• Area: 122,762 sq km (47,399 sq miles)
  • Major language: Korean
  • Major religions: Mainly atheist or non-religious, traditional beliefs
  • Life expectancy: 60 years (men), 69 years (women) (UN)
  • Monetary unit: 1 won = 100 chon
  • Main exports: Minerals and metals, cement, agricultural products
  • GNI per capita: n/a
  • Internet domain: .kp
  • International dialling code: +850




Leaders

Eternal president: Kim Il-sung (deceased)

Chairman, National Defence Commission: Kim Jong-il

Beyond the elaborate personality cult through which he rules, little is known about Kim Jong-il’s character.

Kim Jong-il

“Dear Leader” Kim Jong-il

He is rarely photographed and is almost never heard in radio and TV broadcasts.

After the death of Kim Il-sung in 1994, Kim Jong-il did not immediately assume his father’s titles; there were reports that Kim Il-sung’s first choice as successor was the younger brother, Kim Yong-ju. Kim Jong-il eventually became head of the Korean Workers’ Party in 1997.

He is credited with writing six operas in two years, and with personally designing the huge Juche tower in Pyongyang.

In recent years he has met several world leaders, including the South Korean president and the Japanese prime minister. He has attended summits in Moscow and Beijing.

Mr Kim is sometimes caricatured as a reclusive playboy with bouffant hair, platform shoes and a taste for cognac.

There has been speculation about his health. Mr Kim is said to have gastric problems arising from his love of spicy food. Other reports suggest that he has liver problems. North Korea watchers believe that one of Mr Kim’s three sons will become the dictator’s anointed heir.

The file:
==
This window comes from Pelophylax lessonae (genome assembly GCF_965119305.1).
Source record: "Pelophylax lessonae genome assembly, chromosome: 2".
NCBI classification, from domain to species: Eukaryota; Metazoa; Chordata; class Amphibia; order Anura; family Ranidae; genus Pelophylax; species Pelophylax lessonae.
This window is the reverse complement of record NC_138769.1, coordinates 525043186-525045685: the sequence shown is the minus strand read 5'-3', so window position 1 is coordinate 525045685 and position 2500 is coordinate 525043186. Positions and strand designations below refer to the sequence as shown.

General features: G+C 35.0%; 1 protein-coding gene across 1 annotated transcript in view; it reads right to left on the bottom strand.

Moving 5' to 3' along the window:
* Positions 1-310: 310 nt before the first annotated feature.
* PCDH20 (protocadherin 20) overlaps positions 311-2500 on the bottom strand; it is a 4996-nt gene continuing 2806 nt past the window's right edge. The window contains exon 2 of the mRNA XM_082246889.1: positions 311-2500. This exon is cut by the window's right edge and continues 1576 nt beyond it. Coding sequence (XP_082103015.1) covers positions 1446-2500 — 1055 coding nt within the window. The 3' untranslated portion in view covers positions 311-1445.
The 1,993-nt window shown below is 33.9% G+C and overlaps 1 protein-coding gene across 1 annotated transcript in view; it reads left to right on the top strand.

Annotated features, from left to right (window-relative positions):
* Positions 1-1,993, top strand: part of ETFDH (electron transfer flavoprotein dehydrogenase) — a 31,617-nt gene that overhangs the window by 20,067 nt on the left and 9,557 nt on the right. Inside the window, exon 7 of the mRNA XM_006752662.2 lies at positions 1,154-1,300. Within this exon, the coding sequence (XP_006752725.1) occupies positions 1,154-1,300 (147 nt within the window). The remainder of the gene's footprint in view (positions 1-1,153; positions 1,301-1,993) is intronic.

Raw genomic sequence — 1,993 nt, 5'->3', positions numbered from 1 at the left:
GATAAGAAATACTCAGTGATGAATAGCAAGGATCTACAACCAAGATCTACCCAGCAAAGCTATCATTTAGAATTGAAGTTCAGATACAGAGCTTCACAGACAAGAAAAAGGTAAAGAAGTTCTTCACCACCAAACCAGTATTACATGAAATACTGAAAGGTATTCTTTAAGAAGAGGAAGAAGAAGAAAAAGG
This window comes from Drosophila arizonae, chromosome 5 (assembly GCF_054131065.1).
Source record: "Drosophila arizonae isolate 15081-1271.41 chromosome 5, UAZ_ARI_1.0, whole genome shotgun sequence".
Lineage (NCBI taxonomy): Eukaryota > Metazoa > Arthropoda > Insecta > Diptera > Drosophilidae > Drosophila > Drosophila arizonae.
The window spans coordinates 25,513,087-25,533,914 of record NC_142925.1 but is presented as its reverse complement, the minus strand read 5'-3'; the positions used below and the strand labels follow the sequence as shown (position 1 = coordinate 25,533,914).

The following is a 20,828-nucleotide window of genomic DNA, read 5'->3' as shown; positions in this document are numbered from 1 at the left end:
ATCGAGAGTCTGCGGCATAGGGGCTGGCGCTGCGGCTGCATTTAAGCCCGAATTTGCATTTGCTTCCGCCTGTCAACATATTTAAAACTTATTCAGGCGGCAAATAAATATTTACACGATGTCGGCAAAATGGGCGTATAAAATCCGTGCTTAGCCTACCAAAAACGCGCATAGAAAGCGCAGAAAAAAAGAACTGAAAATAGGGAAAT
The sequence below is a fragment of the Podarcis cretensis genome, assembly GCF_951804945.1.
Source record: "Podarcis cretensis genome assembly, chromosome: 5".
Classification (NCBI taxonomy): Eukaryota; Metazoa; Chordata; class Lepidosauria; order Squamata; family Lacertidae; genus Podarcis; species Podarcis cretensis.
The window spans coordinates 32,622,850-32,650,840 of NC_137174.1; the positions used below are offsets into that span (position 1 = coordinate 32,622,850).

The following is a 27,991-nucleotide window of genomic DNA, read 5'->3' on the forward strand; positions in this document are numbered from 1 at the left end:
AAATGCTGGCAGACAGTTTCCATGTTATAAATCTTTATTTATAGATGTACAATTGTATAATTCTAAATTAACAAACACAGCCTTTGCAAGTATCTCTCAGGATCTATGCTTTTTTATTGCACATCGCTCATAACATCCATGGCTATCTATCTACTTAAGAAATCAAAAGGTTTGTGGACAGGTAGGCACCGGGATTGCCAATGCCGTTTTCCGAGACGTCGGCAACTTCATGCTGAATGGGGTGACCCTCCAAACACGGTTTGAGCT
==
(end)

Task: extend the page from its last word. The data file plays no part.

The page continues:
Kim Jong-il was born in Siberia in 1941 during his father’s period of exile in the former Soviet Union.

But official North Korean accounts say he was born in a log cabin at his father’s guerrilla base on the country’s highest mountain – an event marked by a double rainbow and a new star in the sky.



Media

Radio and TV sets in North Korea are pre-tuned to government stations that pump out a steady stream of propaganda. The state has been dubbed the world’s worst violator of press freedom by the media rights body Reporters Without Frontiers.


North Koreans still live under the yoke of propaganda devoted entirely to the personality cult of Kim Jong-il
Reporters Without Borders, 2006

Press outlets and broadcasters – all of them under direct state control – serve up a menu of flattering reports about Kim Jong-il and his daily agenda. North Korea’s economic hardships or famines are not reported.

However, after the historic Korean summit in Pyongyang in 2000, media outlets toned down their fierce denunciations of the Seoul government.

Ordinary North Koreans caught listening to foreign broadcasts risk harsh punishments, such as forced labour.

North Korea has a minimal presence on the internet. The web pages of North Korea’s official news agency, KCNA, are hosted by the agency’s bureau in Japan.

The press

  • Rodong Sinmun (Labour Daily) – organ of Korean Workers’ Party
  • Joson Inmingun (Korean People’s Army Daily)
  • Minju Choson (Democratic Korea) – government organ
  • Rodongja Sinmum (Workers’ Newspaper) – organ of trade union federation

Television and radio

  • Korean Central Broadcasting Station – radio station of Korean Workers’ Party
  • Korean Central TV – TV station of Korean Workers’ Party
  • Mansudae TV – cultural station
  • Voice of Korea – state-run external service, via shortwave

News agency